Angry Melbourne consumers have confronted the city's water retailers about their soaring bills at a public forum.
Average household water bills will jump by nearly $300 next year, mostly to cover costs relating to the Wonthaggi desalination plant.
Retailers are reluctant to spread the rise over five years, because they say that would force them to borrow money to balance their books.
Yarra Valley Water's managing director Tony Kelly says the company decided it was best to increase charges in one big hit.
"The majority of customers said, 'look we want to get the pain out of the way'," he said.
"We looked at trying to smooth it over a longer period of time.
"The difficulty with that is we would have to borrow in the short term to cover the shortfall, and by the end of the five-year price period, the price is actually higher." Melbourne Water's managing director Shaun Cox says it would also have to borrow cover a shortfall.
"We did contemplate options of not matching the revenue and the costs, and that means that there's actually then a revenue shortfall that has to be paid for by way of borrowing additional funds," he said.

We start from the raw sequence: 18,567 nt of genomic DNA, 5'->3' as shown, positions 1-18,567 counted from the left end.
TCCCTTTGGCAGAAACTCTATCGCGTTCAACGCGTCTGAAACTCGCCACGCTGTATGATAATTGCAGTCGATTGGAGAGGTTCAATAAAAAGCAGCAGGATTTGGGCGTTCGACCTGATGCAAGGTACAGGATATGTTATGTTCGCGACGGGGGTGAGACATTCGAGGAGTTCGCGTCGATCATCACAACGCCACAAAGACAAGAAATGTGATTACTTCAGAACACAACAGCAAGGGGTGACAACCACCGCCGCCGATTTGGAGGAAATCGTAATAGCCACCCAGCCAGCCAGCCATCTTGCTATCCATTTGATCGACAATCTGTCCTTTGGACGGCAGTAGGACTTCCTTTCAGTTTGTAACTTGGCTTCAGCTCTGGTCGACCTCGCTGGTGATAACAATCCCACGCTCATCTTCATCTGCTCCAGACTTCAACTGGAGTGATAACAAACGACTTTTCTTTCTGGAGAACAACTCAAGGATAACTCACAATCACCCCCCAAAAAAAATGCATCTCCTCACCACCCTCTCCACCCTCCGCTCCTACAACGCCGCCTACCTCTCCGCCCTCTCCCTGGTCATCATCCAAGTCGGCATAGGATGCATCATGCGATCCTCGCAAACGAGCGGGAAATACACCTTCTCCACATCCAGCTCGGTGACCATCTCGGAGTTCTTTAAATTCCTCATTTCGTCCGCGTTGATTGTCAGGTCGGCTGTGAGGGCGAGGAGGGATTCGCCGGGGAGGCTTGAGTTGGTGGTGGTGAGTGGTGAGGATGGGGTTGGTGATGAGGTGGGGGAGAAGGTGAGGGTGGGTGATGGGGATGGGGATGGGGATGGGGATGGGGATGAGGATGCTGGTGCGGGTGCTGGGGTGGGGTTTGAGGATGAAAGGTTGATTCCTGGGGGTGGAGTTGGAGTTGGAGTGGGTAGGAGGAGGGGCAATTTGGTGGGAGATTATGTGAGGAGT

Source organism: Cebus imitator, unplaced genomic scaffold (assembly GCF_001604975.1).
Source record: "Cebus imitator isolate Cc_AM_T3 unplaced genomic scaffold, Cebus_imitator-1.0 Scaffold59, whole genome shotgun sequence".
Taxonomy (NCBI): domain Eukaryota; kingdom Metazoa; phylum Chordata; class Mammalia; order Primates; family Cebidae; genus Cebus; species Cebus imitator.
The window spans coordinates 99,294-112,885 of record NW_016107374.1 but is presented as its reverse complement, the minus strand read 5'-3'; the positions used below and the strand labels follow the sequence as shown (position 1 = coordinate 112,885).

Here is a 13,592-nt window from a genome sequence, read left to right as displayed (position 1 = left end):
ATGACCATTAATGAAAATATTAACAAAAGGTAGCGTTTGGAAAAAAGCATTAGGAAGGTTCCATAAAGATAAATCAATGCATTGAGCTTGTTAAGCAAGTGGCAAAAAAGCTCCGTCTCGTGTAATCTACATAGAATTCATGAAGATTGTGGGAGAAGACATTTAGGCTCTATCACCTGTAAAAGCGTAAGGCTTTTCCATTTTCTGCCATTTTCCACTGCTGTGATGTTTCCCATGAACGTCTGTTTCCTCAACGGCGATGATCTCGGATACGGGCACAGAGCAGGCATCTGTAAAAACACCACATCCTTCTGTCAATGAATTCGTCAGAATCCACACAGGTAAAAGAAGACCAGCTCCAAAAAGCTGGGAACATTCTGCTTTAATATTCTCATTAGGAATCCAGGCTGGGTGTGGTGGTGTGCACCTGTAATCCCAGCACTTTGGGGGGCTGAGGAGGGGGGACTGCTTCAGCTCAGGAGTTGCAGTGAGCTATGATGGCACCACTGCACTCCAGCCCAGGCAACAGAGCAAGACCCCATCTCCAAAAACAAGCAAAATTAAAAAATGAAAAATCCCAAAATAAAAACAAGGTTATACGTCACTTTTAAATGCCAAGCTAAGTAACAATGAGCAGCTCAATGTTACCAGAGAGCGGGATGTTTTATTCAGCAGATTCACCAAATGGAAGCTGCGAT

The retailers have promised more help to the thousands of customers who are already on hardship payment plans.
But customer Mario Pallotta says struggling householders should not have to deal with such a big jump in their bills.
"It's such a huge increase you'll find that if this had happened in other countries, especially like in Europe, especially like Greece, they'd probably riot over something like this," he said.
Tony Kelly says water retailers know low income families will be hit hard.
"The price rise next year of 33.7 per cent is a dramatic price rise, there is no doubt about that," he said.
"We are very conscious of the impact that will have on vulnerable customers in the community, we are putting in place a number of programs to try and ease the pain.
"We are going to develop a smooth pay product to enable customers to pay on a weekly, fortnightly, or monthly basis." The Essential Services Commission is assessing the water retailers' five-year plans.
It will make its final decision on water prices next June.